Beginner astronomers run into a common question after the first few times they use a new telescope. Where should you keep it when you are done stargazing? Is it ok to simply leave it outdoors?
It is not safe to leave a telescope outside when you are not using it. The major enemies for the longevity of a telescope are moisture, dust, and extreme temperatures (both high and low). Basically, everything that you can find outdoors.
Even if you plan to use the telescope again the following night, you should still bring it inside to its regular storage space and put all the dust caps and covers or store it in its bag if you have one.
If you don’t plan to use it for a while, consider also covering it with an additional light sheet to keep it even more protected. Just make sure it’s a breathable material and not too heavy.
What happens if you leave a telescope outside?
Here are the possible consequences of leaving a telescope outside:
- Morning dew or fog can accumulate in the lenses. If this isn’t properly dried , it can leave permanent spots in the optics.
- Dust can accumulate in the mirrors. It is never recommended to just wipe the mirrors of a telescope as you might leave a scratch.
- Too much heat can weaken the optics glue.
- Too much cold can cause surface damage in the mirrors.
- Bugs can find a new nice and cozy home to build a nest.
On top of that, there are other unexpected risks for telescopes outdoors, like bugs just splatting into the mirrors, unexpected changes of weather, or even theft.
long story short: take good care of your telescope by not leaving it outside.
Does weather (hot or cold) affect a telescope?
A telescope will be fine under most temperatures. Only under very extreme weather, you might want to be careful about using them. Basically, if you can tolerate the weather outside, using a telescope is fine. But what would happen to a telescope in extreme weather?
Too much heat can have the following effects on a telescope:
- The glue in the optic instruments can weaken, messing up the mirror or lense’s alignment, causing optical aberrations and ghosts.
- Both the frames and the mirrors can expand due to thermal expansion. This messes up the quaility of the optics and even though they return to their normal size, over the long term it can cause permanent damage in the delicate mirrors.
- Under extreme circumstances, the mirrors could crack or break.
On the other hand, extreme cold is no better for a telescope, in this case, we are referring to the kind of extreme cold that you wouldn’t be outside for. If it’s a temperature that you can withstand, the telescope will be fine as well:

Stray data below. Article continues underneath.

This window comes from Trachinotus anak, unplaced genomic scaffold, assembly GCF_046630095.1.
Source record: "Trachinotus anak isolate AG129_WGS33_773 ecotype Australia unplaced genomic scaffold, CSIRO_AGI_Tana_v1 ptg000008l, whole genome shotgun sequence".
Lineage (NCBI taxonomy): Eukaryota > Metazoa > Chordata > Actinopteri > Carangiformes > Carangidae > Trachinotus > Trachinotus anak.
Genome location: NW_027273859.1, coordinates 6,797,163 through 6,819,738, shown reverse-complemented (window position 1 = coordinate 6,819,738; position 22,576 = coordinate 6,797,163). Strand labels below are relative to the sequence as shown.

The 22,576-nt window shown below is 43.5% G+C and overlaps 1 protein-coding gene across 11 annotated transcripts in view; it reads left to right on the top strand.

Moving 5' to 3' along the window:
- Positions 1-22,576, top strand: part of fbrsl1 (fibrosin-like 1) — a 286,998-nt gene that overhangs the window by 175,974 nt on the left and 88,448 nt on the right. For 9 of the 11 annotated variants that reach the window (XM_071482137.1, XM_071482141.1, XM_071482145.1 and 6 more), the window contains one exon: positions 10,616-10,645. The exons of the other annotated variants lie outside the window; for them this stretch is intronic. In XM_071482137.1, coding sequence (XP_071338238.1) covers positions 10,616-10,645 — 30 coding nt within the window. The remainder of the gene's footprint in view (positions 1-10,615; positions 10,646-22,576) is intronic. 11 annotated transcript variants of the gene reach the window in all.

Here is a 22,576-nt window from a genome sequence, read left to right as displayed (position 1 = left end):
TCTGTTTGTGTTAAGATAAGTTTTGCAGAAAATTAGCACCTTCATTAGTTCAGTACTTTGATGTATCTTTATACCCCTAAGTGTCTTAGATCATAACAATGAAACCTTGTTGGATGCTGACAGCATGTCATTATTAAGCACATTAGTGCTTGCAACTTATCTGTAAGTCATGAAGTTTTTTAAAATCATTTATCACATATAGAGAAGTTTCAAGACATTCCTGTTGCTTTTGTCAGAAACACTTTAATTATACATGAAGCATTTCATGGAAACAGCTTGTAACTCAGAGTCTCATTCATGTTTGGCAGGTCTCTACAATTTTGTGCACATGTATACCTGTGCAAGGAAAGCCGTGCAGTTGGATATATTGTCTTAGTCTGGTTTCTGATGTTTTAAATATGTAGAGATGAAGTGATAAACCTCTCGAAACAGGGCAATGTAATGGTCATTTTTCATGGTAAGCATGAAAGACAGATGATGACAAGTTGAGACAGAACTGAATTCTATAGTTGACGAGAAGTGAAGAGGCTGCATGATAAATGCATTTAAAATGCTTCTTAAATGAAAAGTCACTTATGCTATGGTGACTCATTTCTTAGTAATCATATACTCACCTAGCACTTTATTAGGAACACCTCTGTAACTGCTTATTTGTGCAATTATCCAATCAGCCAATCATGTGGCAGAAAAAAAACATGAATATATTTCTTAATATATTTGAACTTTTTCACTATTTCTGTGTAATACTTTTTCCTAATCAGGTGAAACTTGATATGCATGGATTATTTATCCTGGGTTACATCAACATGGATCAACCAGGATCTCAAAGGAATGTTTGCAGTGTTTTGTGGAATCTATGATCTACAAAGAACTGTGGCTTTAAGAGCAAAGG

- Extreme cold can cause ice to form in the mirrors and their edges, leaving permanent spots if the water isn’t properly dried when it melts.
- Higher chance of rain or snow, causing the same effect mentioned above or rusting some of the metallic parts in the mount.
- If the cold is really bad, it probably means the sky is cloudy.Under these conditions you couldn’t even use your telescope to watch the sky, so why even have it there?
Are there any permanent outdoor telescopes?
No. there are currently no telescopes that are specifically designed to stay permanently outdoors. Some brands have tried releasing a few models in the past, but they had to sacrifice too much optics quality so people ended up disliking them and stopped buying them.
This hasn’t stopped people from trying to build piers, covers, and all kinds of DIY solutions to try to keep their telescopes in the backyard 24/7 but in all cases, the results seem questionable and not worth the trouble or the risk of damaging your expensive telescope.
Ideal telescope storage conditions
Telescopes are better kept in dry places at room temperature. The garage or a shed are fine as long as there isn’t too much humidity, vapor, or smoke.
After using a telescope and bringing it inside, let it dry for a bit (no need to wipe it) before putting the dust caps. Condensation can form in the mirrors with the temperature change from the cold outside, so the mirrors need to dry properly.
Always put the telescope’s covers or use a sheet if you don’t have a cover. If you have a telescope bag, you can also keep it there if you don’t mind disassembling it and assembling it often.
Keeping your telescope under these conditions can seem like a bit of work, but it will increase its lifespan and keep its value in case you want to sell it in the future when you are looking to upgrade.
- It is not a good idea to leave a telescope outside overnight.
- Dust, dew, moisture, and bugs can damage your telescope.
- Always store your telescope properly after using it.